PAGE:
Good practices to improve communication on this social network

Some tips that may be useful when posting comments on Twitter

I have been on Twitter for 16 years and in all this time I have been acquiring a certain experience when it comes to knowing how to publish.

Some tips to prevent Twitter from suspending your account for false reports

Of course, although I have more than 35,000 followers, I am far from being what some call an "influencer." I do not intend, therefore, to create a school with these tips, but to point out some good practices that I think can be useful to avoid confusion and unnecessary problems, and above all to avoid wasting time on that social network, in which at the moment I can still say that my account has never been suspended.

These tips are suitable for any normal user (after all, I am a simple blogger), but I think they can be especially useful for communicators, public figures, etc., whose messages have a relevance that what the rest of us write lacks:

  1. Prudence. This should be the golden rule of every tweeter when publishing any message on that social network. And what does prudence consist of? I refer to the definition given by a great man, the Polish Pope Saint John Paul II, in 1978: "he prudent man, who strives for everything that is really good, endeavours to measure every thing, every situation and his whole activity according to the yardstick of moral good."
  2. Avoid the rush. A piece of advice related to the previous point. Hurries are always bad advisors. It is better to take some time to think carefully about what you are going to write.
  3. Quality is better than quantity. There are people who believe that the best thing on Twitter is to publish many messages. It isn't true. The best thing is to post good messages. It is better to publish little and good than much and bad.
  4. Clarity. When you write a message, try to think about how people are going to interpret it and try to be clear when explaining what you are going to say, in order not to give rise to confusion as far as possible. the possible. If what you want to say is not well expressed with a single message, open a thread to better develop what you are going to say. In my case, what I generally do is link to my blog articles, where I have much more space to explain myself.
  5. Read more than you write. Spend more time reading what others publish and searching for sources of information than writing. This should be another golden rule on Twitter. The more you read, the more information you will have to write something in good condition.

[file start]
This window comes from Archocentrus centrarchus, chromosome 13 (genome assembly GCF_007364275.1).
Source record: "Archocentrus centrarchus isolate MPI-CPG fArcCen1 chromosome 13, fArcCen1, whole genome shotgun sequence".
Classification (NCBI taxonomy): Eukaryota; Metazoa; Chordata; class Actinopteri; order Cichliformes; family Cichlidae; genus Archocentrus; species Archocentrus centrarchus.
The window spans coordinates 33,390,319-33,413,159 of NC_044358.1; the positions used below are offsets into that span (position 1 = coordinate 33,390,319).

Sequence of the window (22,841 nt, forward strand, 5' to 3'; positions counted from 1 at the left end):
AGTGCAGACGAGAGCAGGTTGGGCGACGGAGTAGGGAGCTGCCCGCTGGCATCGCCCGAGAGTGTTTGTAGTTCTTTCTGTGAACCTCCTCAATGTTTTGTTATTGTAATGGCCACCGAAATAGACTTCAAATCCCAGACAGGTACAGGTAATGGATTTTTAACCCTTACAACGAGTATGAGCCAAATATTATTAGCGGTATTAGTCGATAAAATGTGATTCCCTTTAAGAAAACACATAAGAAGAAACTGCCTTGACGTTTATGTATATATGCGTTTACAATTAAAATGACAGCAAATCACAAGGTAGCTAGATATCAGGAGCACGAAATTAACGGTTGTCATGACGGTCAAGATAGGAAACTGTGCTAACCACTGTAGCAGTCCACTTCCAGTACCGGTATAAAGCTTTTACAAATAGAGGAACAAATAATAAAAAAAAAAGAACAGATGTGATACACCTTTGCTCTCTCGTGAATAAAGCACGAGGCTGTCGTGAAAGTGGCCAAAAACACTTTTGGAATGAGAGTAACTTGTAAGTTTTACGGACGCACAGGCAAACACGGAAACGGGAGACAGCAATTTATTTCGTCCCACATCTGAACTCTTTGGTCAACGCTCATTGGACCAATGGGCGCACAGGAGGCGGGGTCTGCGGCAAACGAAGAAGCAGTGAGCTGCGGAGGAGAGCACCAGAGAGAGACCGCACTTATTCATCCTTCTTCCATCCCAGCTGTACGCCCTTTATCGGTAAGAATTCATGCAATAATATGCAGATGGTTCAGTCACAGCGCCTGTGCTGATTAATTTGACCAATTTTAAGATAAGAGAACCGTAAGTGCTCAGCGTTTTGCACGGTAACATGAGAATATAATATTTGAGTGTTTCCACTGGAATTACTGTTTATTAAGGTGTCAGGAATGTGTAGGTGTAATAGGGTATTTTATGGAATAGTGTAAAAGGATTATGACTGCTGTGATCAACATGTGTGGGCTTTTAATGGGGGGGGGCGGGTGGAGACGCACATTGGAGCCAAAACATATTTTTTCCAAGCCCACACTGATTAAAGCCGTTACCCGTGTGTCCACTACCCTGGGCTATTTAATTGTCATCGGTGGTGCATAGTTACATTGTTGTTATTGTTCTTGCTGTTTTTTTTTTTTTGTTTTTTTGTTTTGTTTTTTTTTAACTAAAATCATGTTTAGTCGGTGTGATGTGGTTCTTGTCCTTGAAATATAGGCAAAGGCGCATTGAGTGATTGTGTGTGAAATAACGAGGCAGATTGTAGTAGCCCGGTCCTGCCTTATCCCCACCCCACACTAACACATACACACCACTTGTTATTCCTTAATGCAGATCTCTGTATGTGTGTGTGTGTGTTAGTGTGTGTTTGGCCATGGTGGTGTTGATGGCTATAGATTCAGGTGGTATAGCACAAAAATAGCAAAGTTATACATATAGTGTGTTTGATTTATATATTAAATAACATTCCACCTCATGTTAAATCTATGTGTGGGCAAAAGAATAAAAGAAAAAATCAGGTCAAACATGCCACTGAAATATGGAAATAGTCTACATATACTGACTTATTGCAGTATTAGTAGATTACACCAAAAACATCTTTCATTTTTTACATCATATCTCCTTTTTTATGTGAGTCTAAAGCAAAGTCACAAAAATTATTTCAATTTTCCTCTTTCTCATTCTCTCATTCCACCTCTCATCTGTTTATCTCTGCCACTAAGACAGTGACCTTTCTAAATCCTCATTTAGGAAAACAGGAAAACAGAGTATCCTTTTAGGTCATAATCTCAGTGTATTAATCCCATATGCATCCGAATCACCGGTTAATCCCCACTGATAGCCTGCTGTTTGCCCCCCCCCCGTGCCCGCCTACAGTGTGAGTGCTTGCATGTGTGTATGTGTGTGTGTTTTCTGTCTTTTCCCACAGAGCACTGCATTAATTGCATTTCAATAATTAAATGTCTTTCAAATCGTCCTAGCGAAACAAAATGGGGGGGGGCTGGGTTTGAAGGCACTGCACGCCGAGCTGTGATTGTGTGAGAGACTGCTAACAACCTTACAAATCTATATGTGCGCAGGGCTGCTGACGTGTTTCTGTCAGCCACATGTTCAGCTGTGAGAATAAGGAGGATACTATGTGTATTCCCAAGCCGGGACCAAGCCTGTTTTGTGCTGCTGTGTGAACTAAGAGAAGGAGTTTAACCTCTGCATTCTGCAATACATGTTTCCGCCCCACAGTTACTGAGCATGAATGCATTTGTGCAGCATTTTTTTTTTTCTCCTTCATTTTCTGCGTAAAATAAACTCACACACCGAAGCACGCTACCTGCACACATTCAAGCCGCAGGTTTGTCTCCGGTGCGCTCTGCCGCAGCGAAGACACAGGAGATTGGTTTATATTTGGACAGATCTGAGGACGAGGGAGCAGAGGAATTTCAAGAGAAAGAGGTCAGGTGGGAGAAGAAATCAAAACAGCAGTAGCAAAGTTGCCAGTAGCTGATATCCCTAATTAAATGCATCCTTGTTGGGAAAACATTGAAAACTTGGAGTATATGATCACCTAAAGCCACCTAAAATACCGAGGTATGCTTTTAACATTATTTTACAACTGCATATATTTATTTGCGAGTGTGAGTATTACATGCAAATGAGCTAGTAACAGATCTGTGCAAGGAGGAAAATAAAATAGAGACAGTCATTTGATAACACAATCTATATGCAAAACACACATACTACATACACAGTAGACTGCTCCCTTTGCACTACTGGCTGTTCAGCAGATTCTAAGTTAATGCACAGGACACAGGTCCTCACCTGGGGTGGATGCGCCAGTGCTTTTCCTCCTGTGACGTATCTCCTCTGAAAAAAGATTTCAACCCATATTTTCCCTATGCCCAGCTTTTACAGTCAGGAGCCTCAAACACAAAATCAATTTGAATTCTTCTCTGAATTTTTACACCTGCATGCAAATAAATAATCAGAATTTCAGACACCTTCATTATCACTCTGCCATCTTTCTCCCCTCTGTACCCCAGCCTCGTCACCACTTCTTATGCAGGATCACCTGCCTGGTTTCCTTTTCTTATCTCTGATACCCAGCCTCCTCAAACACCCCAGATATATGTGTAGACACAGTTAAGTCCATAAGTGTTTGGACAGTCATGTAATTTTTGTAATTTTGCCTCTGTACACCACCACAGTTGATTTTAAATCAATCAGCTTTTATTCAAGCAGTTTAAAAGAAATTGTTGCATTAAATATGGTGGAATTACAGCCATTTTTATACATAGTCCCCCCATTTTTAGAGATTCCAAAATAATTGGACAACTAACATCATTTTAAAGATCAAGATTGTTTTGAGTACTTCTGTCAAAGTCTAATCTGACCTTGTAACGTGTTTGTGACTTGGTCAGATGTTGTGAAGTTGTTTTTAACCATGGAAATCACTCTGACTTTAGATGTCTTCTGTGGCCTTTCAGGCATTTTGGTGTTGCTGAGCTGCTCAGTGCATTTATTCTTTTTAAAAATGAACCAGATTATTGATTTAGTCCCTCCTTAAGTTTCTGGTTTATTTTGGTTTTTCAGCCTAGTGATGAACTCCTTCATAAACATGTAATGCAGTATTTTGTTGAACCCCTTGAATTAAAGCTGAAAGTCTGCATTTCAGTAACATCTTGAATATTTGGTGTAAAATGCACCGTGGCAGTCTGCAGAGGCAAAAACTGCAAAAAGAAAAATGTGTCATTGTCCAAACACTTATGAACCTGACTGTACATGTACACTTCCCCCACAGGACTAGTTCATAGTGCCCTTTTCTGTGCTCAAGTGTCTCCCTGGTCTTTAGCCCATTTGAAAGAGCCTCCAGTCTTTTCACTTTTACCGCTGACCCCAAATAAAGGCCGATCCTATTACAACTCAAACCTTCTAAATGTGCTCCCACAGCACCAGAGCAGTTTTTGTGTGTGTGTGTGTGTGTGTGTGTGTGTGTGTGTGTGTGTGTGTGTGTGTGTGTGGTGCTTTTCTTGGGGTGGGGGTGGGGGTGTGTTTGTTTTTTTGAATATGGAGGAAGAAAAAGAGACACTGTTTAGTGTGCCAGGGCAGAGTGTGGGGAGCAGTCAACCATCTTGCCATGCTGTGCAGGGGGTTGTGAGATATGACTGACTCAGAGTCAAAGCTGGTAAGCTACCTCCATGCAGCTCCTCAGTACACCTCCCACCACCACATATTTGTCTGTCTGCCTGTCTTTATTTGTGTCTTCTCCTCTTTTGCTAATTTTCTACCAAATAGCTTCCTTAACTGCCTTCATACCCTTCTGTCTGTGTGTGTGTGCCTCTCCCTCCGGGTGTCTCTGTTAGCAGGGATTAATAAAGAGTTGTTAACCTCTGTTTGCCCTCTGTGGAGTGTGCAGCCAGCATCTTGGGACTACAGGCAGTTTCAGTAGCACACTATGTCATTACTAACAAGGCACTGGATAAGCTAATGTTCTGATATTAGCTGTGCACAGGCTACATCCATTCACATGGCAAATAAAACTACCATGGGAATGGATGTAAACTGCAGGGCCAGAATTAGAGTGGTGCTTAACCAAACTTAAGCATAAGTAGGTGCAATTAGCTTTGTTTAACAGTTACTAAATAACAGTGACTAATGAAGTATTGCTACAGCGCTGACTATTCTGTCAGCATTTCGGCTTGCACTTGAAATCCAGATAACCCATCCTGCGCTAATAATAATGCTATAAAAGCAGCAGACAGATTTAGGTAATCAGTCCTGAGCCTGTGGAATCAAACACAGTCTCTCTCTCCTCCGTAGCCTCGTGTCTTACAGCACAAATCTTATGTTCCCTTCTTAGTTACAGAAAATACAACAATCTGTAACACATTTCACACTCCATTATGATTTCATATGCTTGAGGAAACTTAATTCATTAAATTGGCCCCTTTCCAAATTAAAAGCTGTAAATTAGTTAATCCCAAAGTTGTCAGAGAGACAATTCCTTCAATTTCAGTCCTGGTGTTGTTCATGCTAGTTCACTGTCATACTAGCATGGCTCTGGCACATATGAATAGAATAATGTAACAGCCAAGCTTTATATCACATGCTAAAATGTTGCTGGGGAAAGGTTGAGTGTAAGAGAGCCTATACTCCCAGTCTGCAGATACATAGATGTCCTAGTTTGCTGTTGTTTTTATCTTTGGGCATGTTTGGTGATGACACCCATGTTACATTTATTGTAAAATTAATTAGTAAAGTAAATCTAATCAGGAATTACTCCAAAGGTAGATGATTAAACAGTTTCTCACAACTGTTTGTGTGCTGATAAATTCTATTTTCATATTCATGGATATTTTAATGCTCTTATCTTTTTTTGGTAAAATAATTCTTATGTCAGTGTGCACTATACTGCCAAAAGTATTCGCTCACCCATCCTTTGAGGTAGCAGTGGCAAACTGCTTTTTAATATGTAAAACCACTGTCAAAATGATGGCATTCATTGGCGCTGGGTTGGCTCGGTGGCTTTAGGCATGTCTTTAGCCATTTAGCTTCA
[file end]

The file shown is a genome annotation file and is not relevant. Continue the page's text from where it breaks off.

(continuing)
6. Look for good arguments. If you are trying to communicate ideas, proposals or solutions to others, you should look for good arguments to support them. This often involves spending time searching for those arguments.
  7. No insults or foul words. This is very personal advice. Both on this blog and on my social networks, I try to resist the temptation to use profanity or insult others, even if my body tells me to do so. Insults and bad words litter the Internet and can sometimes get you into legal trouble if they are insults.
  8. Do not give in to provocations. On Twitter it is common to find a type of user, trolls, who dedicate themselves to provoking others through insidiousness, insults or harassment. Don't fall for their provocations. They want you to lower yourself to their level to expose yourself. Toxic users like these are better to block.
  9. Do not use Twitter to vent. If you have had a bad day, if you have slept badly, if you are nervous or irascible, do not use Twitter to try to release those bad moods. The rest of the people do not know your personal situation and may interpret your message as a hostile attitude. Furthermore, when someone is in these conditions, they usually say things that they later regret.
  10. If you have made a mistake, rectify it. It is human nature to make mistakes and it is wise to rectify them. The unfortunate thing is not to rectify when you know you have made a mistake. On Twitter you have the opportunity to delete a message if you made a mistake when writing it. If deletion no longer solves the problem because the message has already been widely disseminated, acknowledging the error is the fairest and bravest thing to do.

I hope these tips are of some use to you. If you want to contribute any more, you can do so in the comments of this post.


Photo: Kaitlyn Baker.

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